World For Sale: One Careless Owner – a story of seemingly despair by: GF Willmetts (fiction).

January 4, 2014 | By | Reply More

   Hey, you! Yeah, you! I’ve got a planet to sell off. Dirt cheap. Well, dirt is the only thing that is cheap and common around the universe and there’s a lot of it here. Little of it is radioactive. There’s also a mix of rock and water with a once oxygen-based atmosphere that promotes some rust but not enough to combust materials all the time but good for respiration once you’ve filtered out the impurities and there’s a lot of that.

All right, it didn’t do the last owners much good. They killed themselves by their own abuse of wasting planetary resources. Didn’t monitor their carbon dioxide levels properly or something like that. They called it the greenhouse effect when the ozone layer dropped, it melted the ice caps which also released a lot of untapped methane into the air. Massive flooding on top or below it as you will. Wiped out a lot of their resources. They just weren’t prepared or idiots thinking it would never happen and didn’t spread their technology sufficiently to one of the surviving continents. Without their intervention, some of the caps have re-frozen and even purer than before. I’m sure you can filter and make use of all that methane. Hell, you might even know a species who can breath this shit. Beats these carbon dioxide/methane filters we have to wear. They simply couldn’t make enough to go round themselves. Didn’t help the thousands that survived those first two onslaughts. Extinct species walking.

NASA finds smallest habitable zone worlds yet.

Nor did they have enclosed environments to take advantage of anything left. At least they hadn’t gotten around to pillaging the nearby planets. Certainly not hospitable enough to try. One hell-like, even by our standards. The other has an atmosphere too thin to keep anything worth breathing. The other four main planets of note are gaseous giants. Too far out from the star to make their moons habitable but might be worth mining.

What you see here on this planet is all that’s left. What organic bodies are left are heavily calcified. Early life-forms. Carbonised. Did I tell you they were a carbon-based life-form? Those that aren’t are coated in volcanic dust after their recent eruptions. Sentient species drained all the easy spots and then thought they were getting advanced with gas-flushing. They got carried away with that as well. Didn’t even get that natural way right. Ignored the tides and that little white star up there for energy for the most part. Too little, too late but still exploitable to you.

The sentients? Oh, them! Nuclear-level but after a little warfare with them and a few accidents, didn’t really do much with energy generation. Too scared of their own shadows if you ask me. Picked fusion over fission. Got a lot of radioactive waste from it. Suckers didn’t even know how to use even that and breed and recycle radioactive material. I can give you a good deal on that, too, although I’d rather sell outright than job lot.

Odd culture. What they called the arts covered only a few senses. A small range of visionary light. The same with the audio range. They even figured out some of the numbers with that one, just couldn’t get the progression beyond what they called a few bars. Both got some diversity. You might make a few bucks off of that. There’s always someone out there who collects dead civilisation material. Shame so much got lost in the flooding. Who’s going to dive to an arts vault that’ll wet the contents the minute its opened? One of their books gave a reference to a mass flooding millennia ago. Too bad they got the wrong time when it happened with the ice caps melting and the sustained volcanic activity. Too bad they stopped evolving. That happens a lot. A species develops intelligence and thinks it’s found the top of the evolutionary tree and nowhere else to go. Couldn’t even sort out the faults in its own genetic code. Nothing contagious to any of us. Frankly, I’m surprised they survived all the various plagues that they had. Enough genetic diversity to keep some of them alive. Well, near the end that was.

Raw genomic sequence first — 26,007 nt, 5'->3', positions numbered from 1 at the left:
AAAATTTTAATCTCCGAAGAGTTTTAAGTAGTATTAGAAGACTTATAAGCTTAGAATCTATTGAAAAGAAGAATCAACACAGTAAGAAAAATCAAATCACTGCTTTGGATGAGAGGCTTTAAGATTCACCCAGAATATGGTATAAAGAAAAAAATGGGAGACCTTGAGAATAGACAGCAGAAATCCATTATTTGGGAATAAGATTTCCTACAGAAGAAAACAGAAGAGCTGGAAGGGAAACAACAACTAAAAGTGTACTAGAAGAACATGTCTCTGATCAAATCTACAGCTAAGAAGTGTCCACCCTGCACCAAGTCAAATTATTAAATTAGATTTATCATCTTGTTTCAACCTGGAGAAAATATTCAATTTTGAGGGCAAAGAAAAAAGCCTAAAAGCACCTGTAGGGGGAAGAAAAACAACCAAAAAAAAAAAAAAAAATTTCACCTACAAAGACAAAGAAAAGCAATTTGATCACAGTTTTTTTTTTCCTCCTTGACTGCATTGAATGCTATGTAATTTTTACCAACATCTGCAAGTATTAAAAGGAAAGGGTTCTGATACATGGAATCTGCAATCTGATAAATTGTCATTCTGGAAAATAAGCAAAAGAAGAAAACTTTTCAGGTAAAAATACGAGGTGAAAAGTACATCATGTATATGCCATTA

The planet itself will probably recover itself in a few centuries. A millennia tops. Not quite the same as it was originally. Unlikely to see those giant lizards again. Those smartass monkeys didn’t even make a page on the book of time compared to them. They made their own downfall. The lizards just couldn’t adapt after a massive asteroid collision. Needed sunlight not a century of cloud ash that never settled. It was the last owners that were careless.

Do you think you can do better, sir? I have a few clients now up for the bid. You’ll have to have a sitting tenancy while things settle back to normal but I’m sure you’ll have fun exploring and watching evolution do its thing again for the third time. Who knows, you might get a smart sentient next time.




© GF Willmetts 2013

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Category: Scifi, Short fiction

About the Author ()

Geoff Willmetts has been editor at SFCrowsnest for some 15 plus years now, showing a versatility and knowledge in not only Science Fiction, but also the sciences and arts, all of which has been displayed here through editorials, reviews, articles and stories. With the latter, he has been running a short story series under the title of ‘Psi-Kicks’ If you want to contribute to SFCrowsnest, read the guidelines and show him what you can do. If it isn’t usable, he spends as much time telling you what the problems is as he would with material he accepts. This is largely how he got called an Uncle, as in Dutch Uncle. He’s not actually Dutch but hails from the west country in the UK.

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